Southminster Presbyterian Church

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Being Judgmental

Ken Onstot

Scriptures: Matthew 7:1-5, John 8:2-11

            My older son was about four years old when he first noticed someone smoking.  He pointed to a man on the street and said, “What’s that in his mouth?”  “That is a cigarette,” I said in a hushed voice.  “That man is smoking, but he shouldn’t.  It can make him sick.”  The next time my son saw someone smoking he grabbed my arm and said, “Dad, look, that man is smoking, and he shouldn’t.”  I told him to keep his voice down, but I was pleased he had learned this lesson.

            One day, however, we were at a potluck at the Lutheran Church in Potlatch, Idaho, where I was the pastor along with being the pastor of the Presbyterian Church.  We were sitting across from a large man in bib overalls who had a pack of cigarettes in his pocket.  Suddenly my son pointed at them and said to the man, “What are those?”  The man said, “These?  Well, uh, they’re cigarettes.”  Before I could stop him, my son said to me in a voice that echoed across the room, “Dad, that man smokes, and he shouldn’t.”  It didn’t help that he was talking about the president of the congregation.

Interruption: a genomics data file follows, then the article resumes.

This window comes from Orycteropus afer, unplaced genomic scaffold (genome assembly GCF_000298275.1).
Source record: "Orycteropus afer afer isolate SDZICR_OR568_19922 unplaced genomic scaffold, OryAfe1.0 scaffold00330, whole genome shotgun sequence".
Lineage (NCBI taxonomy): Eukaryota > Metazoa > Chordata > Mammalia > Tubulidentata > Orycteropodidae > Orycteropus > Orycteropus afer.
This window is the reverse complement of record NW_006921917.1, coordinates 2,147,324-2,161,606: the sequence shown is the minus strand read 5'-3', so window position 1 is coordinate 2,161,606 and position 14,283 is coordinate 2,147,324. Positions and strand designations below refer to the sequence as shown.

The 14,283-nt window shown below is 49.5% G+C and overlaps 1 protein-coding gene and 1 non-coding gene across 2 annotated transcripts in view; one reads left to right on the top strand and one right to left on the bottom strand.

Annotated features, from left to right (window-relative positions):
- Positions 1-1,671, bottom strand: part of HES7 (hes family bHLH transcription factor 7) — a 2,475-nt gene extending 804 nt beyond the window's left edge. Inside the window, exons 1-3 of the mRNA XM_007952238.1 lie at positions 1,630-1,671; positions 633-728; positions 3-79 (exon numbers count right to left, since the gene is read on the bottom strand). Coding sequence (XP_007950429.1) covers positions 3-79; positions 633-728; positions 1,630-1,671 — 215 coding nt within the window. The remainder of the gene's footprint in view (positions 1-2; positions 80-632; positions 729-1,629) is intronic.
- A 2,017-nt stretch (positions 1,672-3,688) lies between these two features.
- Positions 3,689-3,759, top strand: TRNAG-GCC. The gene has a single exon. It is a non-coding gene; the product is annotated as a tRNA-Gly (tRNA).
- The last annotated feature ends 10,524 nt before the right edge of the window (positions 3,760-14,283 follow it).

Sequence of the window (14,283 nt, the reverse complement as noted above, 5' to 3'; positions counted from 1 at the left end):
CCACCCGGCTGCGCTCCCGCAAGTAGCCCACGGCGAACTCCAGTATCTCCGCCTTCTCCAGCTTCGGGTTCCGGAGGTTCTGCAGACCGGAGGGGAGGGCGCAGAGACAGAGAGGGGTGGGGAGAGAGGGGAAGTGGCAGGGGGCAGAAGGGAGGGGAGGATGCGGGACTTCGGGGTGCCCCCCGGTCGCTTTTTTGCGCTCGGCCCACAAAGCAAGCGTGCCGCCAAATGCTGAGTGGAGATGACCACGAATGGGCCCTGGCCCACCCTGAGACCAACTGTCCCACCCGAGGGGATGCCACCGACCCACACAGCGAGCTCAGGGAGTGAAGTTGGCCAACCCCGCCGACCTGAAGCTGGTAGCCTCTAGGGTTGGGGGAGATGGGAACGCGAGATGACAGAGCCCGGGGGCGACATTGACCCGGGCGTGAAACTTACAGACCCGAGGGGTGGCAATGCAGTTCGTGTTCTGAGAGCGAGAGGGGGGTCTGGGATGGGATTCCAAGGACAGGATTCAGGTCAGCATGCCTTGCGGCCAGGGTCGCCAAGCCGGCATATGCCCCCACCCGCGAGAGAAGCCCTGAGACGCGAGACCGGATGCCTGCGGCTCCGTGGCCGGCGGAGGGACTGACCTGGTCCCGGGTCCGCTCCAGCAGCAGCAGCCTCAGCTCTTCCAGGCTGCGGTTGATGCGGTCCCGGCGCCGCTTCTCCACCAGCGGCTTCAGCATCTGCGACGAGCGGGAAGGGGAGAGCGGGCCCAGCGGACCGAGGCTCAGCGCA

To me this illustrates the problem that every parent has, that every Christian has: how do you hold meaningful beliefs or values without in some sense judging other people?  How do you tell your children that smoking is bad without appearing to judge someone who smokes?

            In our scripture for today Jesus says, “Do not judge, so that you may not be judged.”  But it is quite clear that Jesus does a lot of judging.  A few verses later in Matthew 7:15 Jesus says, “Beware of false prophets, who come to you in sheep’s clothing but inwardly are ravenous wolves.  You will know them by their fruits.”

            Jesus does not seem afraid to judge other people, to draw clear distinctions between right and wrong, true and false.  So what does he mean when he tells us, “Do not judge, so that you may not be judged”?

            Two things.  This will be a two point sermon, and here is point number one.  When Jesus talks about not judging others, he means that our focus should not be on persons but on actions.

            Recall what Jesus said about false prophets.  He said, “You will know them by their fruits.”  We are to judge the validity of a prophet, or a minister for that matter, not by how they dress or how they appear, but by what they do.  We judge their actions, not their personhood.

            This spring our church sponsored a class called Active Parenting, led by a family counselor at the Samaritan Center.  We were told that when confronting problem behavior in a child, we should focus on these four steps (from the book Active Parenting by Michael Popkin):

1)      Name the behavior or situation you want changed